The sense of taste is based on the sensations produced from molecules of soluble substances in the saliva of the mouth (Pinel, 2007). The sense of smell is also highly implicated in the sense of taste. However, in the mouth, these soluble substances penetrate taste receptions, mainly on the tongue, and stimulate neural activity. There are two neural pathways that are activated as a result of taste sensation. The first leads to the medulla, pons, and primary gustatory cortex; and results in the perception of taste. The second leads to the limbic system and produced automatic responses, such as nausea.

The sense of touch is actually a tri-layered sensation of pressure, temperature, and pain. The sense of touch acts to maintain body temperature, help in identifying objects, and to protect the body from injury. As with the perception of vision, the touch sense is organized into receptive fields. Sensory neurons of the touch sense synapse with the spinal cord, resulting in reflexive actions when stimulated. The sensation of touch is also carried up the spinal cord to the medulla and thalamus; eventually terminating in the somatosensory cortex.

The sense of smell relies on small molecules of substances suspended in the air. We use the sense of smell to detect danger, identify spoiled food, and recognize familiar odors. The absolute threshold of the olfactory sense is surprisingly low—one molecule in 50 trillion for some odors. The actual place of sensation for the olfactory sense is the olfactory epithelium, which is located in the nasal passages. From there the sensational information is transmitted through the olfactory nerve to the olfactory bulb and finally terminates in the primary olfactory cortex. It is important to note that the sense of smell is the only sense not to pass through the thalamus before the cortex.

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4. How is the human motor system organized?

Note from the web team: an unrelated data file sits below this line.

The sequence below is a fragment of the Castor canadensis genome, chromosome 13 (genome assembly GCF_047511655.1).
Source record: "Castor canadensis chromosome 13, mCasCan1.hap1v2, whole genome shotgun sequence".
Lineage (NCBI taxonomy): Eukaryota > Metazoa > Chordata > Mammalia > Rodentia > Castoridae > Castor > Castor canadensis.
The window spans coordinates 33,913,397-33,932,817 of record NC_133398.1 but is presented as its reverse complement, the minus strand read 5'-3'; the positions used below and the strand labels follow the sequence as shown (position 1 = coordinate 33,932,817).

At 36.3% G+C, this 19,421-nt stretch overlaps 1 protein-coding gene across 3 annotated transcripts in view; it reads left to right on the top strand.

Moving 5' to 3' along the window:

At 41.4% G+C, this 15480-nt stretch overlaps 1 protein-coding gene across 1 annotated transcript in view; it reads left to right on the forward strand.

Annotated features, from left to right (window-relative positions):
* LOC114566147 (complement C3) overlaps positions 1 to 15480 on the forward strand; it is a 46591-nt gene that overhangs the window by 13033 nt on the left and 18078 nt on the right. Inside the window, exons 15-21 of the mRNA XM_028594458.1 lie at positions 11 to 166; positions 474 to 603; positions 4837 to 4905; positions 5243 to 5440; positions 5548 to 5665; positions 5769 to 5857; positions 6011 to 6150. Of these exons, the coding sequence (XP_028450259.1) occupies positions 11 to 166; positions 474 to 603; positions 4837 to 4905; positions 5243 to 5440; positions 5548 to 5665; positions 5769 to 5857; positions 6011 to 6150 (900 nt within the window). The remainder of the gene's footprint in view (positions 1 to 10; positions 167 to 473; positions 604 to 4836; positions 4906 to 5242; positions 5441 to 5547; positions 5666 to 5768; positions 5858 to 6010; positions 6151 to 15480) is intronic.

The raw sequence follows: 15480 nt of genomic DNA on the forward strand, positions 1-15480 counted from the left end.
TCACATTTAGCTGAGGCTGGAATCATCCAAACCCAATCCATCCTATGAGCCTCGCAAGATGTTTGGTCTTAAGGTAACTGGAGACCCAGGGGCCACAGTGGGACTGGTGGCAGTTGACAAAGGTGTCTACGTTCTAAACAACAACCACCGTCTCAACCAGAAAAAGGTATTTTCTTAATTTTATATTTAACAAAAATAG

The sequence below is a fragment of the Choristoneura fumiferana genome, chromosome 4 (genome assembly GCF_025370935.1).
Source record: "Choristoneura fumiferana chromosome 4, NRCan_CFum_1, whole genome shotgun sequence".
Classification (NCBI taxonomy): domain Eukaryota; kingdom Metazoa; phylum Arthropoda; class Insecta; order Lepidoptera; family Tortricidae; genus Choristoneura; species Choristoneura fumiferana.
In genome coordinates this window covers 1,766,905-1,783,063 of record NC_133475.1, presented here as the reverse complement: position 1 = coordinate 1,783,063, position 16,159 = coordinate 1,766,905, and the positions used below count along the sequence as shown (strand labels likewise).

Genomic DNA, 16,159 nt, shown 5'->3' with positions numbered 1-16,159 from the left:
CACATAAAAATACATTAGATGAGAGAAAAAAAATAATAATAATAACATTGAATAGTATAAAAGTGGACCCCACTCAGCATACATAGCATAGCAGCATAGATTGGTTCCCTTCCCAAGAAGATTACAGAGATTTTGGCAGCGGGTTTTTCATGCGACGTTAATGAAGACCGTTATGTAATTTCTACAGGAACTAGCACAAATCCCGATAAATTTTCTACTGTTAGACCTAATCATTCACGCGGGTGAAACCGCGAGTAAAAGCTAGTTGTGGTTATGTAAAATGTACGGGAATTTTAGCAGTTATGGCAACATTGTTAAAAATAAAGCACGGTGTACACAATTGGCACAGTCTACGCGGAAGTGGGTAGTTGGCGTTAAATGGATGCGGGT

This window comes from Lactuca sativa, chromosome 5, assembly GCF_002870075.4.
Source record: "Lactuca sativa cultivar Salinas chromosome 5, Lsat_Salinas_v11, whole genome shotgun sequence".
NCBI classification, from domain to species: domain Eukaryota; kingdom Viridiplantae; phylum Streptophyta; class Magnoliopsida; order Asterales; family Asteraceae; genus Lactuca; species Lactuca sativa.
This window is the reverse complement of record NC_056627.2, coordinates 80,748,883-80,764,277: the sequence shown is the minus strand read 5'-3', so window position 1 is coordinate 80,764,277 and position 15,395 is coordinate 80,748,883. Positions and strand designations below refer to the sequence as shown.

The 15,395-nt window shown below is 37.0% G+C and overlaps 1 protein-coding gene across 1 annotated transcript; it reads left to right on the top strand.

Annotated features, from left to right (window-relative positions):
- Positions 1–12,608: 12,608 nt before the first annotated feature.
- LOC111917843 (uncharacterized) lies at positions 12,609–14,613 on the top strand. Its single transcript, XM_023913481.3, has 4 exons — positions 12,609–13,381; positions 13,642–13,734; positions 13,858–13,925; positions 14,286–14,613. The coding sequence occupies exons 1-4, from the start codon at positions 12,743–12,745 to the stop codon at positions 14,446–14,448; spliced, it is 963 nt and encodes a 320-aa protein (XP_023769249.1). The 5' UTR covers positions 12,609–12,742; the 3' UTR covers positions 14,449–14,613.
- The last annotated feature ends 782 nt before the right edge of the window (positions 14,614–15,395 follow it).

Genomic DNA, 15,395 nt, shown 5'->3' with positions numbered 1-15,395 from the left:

The primary organ of the body implicated in the control of the human motor system is the brain (Wickens, 2005). The sections of the brain most involved with movement are the brainstem, cerebellum, basal ganglia, and the motor cortex. It is also important to note that “higher” regions of the brain control more complex behaviors; whereas, less complicated behaviors are accomplished in “lower” regions of the brain. There are two main pathways by which the motor system is controlled: the pyramidal system and the extrapyramidal system. The pyramidal system is mostly contralateral, meaning that the nerve fibers pass over to the opposite side of the body in the pyramidal decussation, and forms the corticospinal tract. The other system is the extrapyramidal system and is comprised of the reticulospinal tract, the rubrospinal tract, and the vestibulospinal tract. This system is the means by which the brainstem, basal ganglia, and cerebellum exert control over the motor system. However, the basal ganglia and cerebellum have no direct link to the spinal cord but only integrate with other areas of the motor system. It is important to note that the extrapyramidal system is entirely lateral, meaning that the nerve fibers do not pass over to the other side of the body. Also, parts of the extrapyramidal system are influenced by axons from the cerebral cortex, implying some manipulation of basic reflexes by conscious information. Additionally, some of the reflex action of the motor system is controlled entirely by the spinal cord and adjacent nuclei. For instance, the knee-jerk action is accomplished without the benefit of the corticospinal tract or the extrapyramidal system.    

References

Pinel, J.J. (2007). Basics of biopsychology. Boston, MA: Allyn & Bacon. 

Wickens, A. (2005). Foundations of biopsychology, 2e. Upper Saddle River, N.J.: Pearson Hall.